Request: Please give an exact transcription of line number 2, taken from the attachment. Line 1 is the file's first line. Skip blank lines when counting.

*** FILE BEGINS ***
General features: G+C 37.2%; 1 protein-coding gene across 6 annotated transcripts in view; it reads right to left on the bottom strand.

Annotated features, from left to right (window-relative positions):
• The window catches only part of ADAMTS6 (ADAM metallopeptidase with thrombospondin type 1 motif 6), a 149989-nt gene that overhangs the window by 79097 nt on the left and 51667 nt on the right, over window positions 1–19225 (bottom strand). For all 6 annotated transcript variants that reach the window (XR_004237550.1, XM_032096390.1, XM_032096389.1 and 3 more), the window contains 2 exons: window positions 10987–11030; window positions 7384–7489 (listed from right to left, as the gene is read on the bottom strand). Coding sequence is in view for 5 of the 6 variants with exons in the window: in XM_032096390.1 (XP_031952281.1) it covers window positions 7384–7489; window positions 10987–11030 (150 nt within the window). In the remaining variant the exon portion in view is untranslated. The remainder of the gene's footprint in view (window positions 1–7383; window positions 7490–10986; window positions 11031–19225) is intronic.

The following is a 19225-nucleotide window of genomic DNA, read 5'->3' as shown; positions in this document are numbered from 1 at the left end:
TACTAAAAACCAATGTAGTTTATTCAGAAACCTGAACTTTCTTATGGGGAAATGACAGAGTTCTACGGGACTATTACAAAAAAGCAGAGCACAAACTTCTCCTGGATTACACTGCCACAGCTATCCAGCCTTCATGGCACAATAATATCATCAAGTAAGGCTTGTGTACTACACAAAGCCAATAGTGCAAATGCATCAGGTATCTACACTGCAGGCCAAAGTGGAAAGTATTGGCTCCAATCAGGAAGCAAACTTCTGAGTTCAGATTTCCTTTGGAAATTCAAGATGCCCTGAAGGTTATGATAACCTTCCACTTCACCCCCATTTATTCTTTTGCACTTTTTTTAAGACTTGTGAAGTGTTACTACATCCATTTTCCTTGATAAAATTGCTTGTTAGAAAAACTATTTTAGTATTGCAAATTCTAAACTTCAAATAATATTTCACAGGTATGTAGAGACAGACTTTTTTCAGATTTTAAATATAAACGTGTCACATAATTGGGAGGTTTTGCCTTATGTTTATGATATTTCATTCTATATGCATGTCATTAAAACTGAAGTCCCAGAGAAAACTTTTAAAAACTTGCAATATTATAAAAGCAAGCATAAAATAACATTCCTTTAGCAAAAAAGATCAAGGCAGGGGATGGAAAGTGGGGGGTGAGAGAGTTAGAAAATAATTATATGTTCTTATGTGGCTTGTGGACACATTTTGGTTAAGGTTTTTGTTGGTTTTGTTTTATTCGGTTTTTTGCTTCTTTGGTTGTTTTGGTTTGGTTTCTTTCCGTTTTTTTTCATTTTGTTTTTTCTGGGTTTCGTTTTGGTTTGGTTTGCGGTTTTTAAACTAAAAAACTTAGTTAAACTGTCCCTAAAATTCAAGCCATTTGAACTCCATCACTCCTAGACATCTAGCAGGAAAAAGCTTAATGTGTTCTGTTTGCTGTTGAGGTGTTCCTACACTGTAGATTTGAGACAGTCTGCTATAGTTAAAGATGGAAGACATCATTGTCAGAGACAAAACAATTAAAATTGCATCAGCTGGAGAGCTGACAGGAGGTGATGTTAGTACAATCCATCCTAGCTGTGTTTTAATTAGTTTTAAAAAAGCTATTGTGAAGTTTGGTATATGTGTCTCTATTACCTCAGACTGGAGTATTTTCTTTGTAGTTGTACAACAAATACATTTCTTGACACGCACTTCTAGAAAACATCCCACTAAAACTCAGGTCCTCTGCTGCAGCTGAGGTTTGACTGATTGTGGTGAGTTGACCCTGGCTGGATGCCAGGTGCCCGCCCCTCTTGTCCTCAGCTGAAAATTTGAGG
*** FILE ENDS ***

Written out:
Annotated features, from left to right (window-relative positions):